Effective December 28, 2012, the Internal Revenue Service (IRS) issued final and temporary regulations regarding "Type III supporting organizations" under Internal Revenue Code ?509(a)(3)(B)(iii). "Supporting organizations" are entities that are not themselves publicly supported but rather have public charity status by virtue of supporting a public charity. Supporting organizations are further classified into "Types" (I, II or III) depending on the relationship between the supporting organization and its supported public charity. The Pension Protection Act of 2006 added provisions to the Internal Revenue Code intended to more tightly regulate supporting organizations because of actual and perceived abuses in the operation of Type III supporting organizations, those that have the loosest connection with their publicly supported charities (are operated "in connection with" a supported public charity).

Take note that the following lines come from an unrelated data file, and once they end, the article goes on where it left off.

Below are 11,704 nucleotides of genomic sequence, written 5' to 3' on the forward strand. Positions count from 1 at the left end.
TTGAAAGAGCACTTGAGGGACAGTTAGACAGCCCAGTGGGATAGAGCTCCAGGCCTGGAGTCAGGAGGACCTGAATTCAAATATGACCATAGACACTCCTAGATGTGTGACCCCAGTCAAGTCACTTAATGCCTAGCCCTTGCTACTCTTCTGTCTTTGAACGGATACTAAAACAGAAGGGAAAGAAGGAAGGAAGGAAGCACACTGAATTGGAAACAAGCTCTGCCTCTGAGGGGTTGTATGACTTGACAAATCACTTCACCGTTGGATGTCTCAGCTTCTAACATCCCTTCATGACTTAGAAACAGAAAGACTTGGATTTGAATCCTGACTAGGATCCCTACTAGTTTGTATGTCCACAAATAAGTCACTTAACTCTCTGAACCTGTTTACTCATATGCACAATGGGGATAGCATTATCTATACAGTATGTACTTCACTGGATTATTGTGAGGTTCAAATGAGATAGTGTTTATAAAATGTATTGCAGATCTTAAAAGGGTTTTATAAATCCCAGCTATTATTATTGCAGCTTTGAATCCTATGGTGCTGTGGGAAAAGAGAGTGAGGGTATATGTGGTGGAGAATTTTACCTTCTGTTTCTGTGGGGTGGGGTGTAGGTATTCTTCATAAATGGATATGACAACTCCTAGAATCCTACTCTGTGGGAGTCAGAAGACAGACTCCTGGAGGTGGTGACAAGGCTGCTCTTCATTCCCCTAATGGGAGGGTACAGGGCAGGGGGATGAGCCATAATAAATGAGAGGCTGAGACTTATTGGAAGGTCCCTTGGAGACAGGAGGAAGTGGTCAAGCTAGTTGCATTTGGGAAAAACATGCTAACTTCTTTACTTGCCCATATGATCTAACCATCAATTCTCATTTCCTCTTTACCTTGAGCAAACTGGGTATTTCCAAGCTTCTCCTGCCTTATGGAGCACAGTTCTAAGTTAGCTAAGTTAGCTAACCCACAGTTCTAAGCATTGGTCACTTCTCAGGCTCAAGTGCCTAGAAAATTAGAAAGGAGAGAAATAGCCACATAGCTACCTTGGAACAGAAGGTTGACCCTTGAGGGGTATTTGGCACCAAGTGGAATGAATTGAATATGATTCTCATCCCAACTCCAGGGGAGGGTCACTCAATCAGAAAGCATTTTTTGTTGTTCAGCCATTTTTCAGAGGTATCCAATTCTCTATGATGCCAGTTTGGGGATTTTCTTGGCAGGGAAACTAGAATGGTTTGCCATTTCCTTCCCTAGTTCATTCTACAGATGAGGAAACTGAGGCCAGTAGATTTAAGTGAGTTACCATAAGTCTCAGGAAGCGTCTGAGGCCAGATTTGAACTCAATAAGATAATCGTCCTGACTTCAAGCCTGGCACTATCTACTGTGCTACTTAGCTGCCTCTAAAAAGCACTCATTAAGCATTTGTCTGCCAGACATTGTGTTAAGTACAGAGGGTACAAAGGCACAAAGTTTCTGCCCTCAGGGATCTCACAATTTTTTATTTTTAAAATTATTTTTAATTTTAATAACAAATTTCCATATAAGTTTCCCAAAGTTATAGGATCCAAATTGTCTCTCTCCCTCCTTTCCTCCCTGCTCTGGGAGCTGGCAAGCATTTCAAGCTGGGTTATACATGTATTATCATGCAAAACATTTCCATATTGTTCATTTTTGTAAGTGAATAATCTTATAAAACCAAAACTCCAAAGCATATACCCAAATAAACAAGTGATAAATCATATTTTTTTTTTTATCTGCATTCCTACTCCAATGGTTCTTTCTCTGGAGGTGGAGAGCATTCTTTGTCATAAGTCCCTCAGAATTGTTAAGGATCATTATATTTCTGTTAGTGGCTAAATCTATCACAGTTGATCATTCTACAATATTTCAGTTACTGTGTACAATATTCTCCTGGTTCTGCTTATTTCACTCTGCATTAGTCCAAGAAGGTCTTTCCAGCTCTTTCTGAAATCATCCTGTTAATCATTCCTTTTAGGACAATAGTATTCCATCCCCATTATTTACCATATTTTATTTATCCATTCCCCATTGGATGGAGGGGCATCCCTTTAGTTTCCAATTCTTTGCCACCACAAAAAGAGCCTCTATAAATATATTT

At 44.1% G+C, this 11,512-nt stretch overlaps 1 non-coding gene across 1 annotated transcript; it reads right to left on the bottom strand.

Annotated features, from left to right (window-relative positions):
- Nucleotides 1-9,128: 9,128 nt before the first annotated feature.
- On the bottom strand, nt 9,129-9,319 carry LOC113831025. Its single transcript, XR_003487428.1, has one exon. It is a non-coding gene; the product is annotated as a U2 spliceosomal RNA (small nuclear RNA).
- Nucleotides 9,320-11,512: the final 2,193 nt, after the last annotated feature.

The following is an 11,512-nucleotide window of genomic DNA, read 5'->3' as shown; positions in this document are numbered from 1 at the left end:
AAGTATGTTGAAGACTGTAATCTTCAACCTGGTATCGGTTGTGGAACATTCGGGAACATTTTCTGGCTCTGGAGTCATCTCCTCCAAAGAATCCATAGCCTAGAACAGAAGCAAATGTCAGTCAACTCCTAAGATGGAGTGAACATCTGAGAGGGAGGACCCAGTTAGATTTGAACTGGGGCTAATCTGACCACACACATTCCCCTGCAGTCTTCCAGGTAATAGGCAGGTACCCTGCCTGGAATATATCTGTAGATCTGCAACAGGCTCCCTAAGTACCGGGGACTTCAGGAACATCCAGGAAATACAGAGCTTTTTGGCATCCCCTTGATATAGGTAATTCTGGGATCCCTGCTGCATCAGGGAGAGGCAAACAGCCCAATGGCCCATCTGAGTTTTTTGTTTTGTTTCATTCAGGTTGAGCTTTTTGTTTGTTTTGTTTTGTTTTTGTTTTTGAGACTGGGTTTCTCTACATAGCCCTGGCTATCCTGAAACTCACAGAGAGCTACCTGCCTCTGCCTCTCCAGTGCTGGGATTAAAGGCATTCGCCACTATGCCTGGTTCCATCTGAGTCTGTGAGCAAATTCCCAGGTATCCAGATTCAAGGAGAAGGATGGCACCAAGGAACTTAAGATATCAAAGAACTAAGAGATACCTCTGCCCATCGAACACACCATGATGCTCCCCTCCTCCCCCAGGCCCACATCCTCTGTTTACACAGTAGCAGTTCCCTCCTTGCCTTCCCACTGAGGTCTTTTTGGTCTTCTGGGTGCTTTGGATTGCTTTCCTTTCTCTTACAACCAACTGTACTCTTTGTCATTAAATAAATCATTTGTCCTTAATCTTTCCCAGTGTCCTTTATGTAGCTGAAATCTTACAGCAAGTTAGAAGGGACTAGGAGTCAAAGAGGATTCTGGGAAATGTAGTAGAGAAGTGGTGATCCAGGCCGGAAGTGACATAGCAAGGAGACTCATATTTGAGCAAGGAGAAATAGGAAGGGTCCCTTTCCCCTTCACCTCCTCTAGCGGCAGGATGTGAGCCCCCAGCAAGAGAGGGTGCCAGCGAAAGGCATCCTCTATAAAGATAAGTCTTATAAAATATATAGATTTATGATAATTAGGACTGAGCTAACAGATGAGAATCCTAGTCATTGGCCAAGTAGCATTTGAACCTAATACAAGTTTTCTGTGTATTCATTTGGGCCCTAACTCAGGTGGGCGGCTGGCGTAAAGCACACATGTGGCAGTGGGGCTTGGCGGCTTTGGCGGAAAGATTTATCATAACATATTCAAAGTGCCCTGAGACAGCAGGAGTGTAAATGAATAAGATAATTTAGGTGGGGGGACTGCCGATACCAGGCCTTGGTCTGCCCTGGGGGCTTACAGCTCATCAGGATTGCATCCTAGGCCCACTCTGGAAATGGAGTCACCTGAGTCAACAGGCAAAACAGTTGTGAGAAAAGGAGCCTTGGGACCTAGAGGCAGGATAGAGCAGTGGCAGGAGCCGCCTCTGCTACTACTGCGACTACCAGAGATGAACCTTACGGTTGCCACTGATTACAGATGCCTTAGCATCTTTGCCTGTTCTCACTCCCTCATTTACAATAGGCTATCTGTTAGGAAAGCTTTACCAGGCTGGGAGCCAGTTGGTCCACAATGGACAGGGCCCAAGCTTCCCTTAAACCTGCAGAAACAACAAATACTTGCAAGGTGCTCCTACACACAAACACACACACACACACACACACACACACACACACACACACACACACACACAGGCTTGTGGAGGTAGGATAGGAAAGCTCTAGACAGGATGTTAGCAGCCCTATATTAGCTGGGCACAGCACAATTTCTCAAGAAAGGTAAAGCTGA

In order to qualify as a supporting organization, an entity must meet an organizational test, an operational test, a disqualified person control test and a relationship test. The newly issued regulations focus mainly on the relationship test and clarify that Type III supporting organizations must meet (i) a notification requirement?-- requiring it to annually provide particular documents to its supported public charity; and (ii) a responsiveness test?-- requiring the supported public charity to have a significant voice in its operations. Type III supporting organizations are further classified into those that are functionally integrated (FI) and those that are non-functionally integrated (NFI) with their supported public charity.